What is Zoom Compression in Photography?

One of the most powerful tools in landscape photography is being able to “compress” your field of view.  With it, you can create stunning images that will truly make you look like a pro.

The basic gist is that you are photographing a scene that is quite far away (ALL elements of the scene) and using a telephoto lens.  In regards to the photo above, normally, two acacia trees photographed with a telephoto lens would fill the frame with the trees.  That is, they would appear rather large in the resulting photo.  However, these were on the very distant horizon of Kenya’s Masai Mara – potentially a mile or two away.  The compression happens when you compare the trees with their surroundings.  Technically speaking, the trees are the foreground and the sunset is the background.  When taking the photograph, however, this isn’t that intuitive, as they both seem like distant specs on the horizon – both the trees and sun.  But, because these comparatively are both quite distant from you, the photographer, a sense of “compression” happens, making the background (sun) appear more prominent than it actually is to the naked eye.  That’s when the magic happens.

Sunset in Honduras

Ever see those photos of massive moons over a landscape of a city or mountain?  No, the moon wasn’t necessarily 100 times its normal size that night.  It’s just what happens when you zoom in on a very distant landscape.  In fact, when doing so, you’re likely to not even be able to see the trees or equivalent “foreground” with your naked eye.  However, by using your zoom like a telescope, you are magnifying everything.  You magnify the microscopic trees just as you magnify the normal sized sun or moon.  Same thing goes with colorful sunrises and sunsets.  The actual colors you see may only be a fraction of the sky, but by zooming in, your photo will look as though the entire horizon is on fire.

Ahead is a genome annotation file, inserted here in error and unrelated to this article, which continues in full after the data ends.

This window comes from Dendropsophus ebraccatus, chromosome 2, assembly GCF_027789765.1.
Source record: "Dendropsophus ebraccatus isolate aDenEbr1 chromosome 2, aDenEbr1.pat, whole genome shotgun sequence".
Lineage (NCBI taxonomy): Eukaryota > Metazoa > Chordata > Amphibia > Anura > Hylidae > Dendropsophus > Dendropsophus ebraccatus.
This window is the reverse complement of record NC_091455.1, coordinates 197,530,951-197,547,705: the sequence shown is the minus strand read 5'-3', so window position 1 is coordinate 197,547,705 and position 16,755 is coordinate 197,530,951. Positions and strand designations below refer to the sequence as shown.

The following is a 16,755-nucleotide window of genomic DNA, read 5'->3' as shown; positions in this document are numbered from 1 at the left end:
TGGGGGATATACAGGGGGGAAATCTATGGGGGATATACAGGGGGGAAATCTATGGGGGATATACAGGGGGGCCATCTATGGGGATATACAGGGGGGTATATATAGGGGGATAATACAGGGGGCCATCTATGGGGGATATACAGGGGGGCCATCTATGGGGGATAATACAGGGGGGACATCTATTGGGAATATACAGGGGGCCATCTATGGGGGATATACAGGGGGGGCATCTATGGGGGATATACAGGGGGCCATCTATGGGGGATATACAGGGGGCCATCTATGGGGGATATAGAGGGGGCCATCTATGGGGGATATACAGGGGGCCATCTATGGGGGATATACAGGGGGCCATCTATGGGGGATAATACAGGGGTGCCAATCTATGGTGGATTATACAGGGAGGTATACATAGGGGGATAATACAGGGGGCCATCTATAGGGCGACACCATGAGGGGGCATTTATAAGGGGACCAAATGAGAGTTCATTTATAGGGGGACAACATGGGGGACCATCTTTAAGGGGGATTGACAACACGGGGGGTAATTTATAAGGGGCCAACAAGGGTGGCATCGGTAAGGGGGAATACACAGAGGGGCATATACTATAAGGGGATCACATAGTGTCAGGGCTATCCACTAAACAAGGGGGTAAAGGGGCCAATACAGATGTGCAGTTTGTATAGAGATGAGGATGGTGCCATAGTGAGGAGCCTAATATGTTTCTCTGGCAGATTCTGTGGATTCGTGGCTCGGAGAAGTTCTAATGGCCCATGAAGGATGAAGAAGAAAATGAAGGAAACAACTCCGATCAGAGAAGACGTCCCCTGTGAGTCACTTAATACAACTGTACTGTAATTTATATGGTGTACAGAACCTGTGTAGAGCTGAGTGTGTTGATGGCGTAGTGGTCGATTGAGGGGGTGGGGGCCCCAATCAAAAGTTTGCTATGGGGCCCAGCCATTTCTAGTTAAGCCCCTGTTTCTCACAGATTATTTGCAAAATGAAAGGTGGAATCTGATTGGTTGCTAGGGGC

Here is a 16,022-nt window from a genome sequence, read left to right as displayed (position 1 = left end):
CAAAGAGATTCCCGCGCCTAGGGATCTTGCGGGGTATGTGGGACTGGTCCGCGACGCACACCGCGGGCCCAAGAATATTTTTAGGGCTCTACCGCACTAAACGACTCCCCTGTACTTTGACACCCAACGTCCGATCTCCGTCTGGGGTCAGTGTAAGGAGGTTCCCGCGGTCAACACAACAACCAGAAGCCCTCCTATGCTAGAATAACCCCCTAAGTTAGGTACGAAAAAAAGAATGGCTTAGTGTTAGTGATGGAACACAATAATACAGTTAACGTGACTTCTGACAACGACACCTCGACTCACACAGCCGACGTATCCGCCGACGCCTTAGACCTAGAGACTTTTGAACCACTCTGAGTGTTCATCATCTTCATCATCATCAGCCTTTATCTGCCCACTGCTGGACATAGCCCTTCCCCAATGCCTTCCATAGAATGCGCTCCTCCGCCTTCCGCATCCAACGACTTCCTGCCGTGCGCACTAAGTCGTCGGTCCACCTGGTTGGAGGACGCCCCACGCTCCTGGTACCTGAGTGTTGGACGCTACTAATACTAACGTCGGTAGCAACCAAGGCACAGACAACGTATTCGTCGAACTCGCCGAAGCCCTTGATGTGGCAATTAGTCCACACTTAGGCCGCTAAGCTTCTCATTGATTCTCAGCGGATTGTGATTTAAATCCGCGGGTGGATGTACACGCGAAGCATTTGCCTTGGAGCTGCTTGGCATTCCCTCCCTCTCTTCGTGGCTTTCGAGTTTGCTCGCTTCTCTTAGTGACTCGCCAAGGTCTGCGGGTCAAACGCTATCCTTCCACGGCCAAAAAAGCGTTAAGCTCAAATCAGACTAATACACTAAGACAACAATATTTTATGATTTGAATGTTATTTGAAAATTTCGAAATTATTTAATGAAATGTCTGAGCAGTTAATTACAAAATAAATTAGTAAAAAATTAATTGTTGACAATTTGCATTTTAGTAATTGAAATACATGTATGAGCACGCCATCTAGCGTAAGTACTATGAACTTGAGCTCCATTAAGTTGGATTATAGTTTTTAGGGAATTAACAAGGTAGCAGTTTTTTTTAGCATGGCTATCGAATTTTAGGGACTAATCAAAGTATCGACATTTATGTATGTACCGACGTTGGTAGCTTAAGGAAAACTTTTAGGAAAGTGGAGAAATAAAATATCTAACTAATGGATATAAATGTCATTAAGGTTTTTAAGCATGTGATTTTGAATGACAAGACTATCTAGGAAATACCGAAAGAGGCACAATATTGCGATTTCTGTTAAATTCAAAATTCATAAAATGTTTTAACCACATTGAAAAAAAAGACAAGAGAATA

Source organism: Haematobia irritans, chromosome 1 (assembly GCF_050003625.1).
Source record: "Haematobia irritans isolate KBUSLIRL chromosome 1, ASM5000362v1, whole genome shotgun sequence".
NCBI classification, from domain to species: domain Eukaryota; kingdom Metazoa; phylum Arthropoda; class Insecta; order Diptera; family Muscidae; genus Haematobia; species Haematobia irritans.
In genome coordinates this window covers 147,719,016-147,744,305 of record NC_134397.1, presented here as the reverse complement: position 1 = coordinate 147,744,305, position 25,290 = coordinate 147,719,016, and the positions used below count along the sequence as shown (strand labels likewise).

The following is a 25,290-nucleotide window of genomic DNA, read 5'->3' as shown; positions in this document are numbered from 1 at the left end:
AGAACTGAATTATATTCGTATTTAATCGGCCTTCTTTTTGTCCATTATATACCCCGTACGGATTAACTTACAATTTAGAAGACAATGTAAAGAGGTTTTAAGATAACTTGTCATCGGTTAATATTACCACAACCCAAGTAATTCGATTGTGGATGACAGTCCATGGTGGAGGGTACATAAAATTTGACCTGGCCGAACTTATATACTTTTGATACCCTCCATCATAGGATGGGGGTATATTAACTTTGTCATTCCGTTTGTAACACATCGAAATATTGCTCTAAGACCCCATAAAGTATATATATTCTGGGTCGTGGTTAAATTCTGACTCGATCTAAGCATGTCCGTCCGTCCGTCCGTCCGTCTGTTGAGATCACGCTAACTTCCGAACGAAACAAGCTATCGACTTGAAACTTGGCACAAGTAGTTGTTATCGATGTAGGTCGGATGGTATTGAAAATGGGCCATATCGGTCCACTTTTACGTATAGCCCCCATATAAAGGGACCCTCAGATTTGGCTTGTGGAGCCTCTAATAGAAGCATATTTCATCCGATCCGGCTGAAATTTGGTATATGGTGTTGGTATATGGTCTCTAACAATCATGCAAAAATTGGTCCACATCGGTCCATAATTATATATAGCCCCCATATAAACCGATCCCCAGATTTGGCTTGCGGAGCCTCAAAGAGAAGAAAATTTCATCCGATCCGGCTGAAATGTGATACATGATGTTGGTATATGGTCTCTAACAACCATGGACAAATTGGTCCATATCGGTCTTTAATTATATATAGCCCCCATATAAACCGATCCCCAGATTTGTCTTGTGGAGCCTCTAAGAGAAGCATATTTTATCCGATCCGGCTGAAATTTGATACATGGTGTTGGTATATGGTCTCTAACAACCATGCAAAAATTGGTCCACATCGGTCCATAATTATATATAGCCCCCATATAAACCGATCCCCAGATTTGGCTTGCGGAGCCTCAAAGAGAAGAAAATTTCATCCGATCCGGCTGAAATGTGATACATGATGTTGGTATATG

We won’t go into the physics of why this happens, as it’s irrelevant to mastering the technique for a good compression photo.  The key thing to note is that this compression is actually a type of distortion, making background images larger than they appear in real life.

The other key thing is to know when and how to take advantage of it!  Things to look out for are:

  • Distant horizons with “foreground” texture. Texture really just means “stuff” – something to photograph.  Maybe it’s a stand of trees, or an entire forest.  Or, in the case of the orange sunset photo example above, just some trees on top of a hill.  Basically, you’re looking for something to be your subject.
  • Something notable in the “background”. Notable is again just an ambiguous word.  The most common background subjects would be the sun and moon, but city buildings, lights in a distant harbor, and even mountain ranges are all other examples.
  • PLENTY of space between you and the entire scene. When practicing, it may be hard to find examples of this, and rightfully so.  Scenes that allow you to photograph clearly in one direction for something miles away aren’t necessarily around every corner.  However, the best way to recognize opportunities like this is to get out there and practice.  In no time you’ll be able to recognize these opportunities when they do present themselves.

Hope this helps, and if you have any questions as you go along, leave a comment below and I’ll be happy to help.

 

Go forth and give it a shot,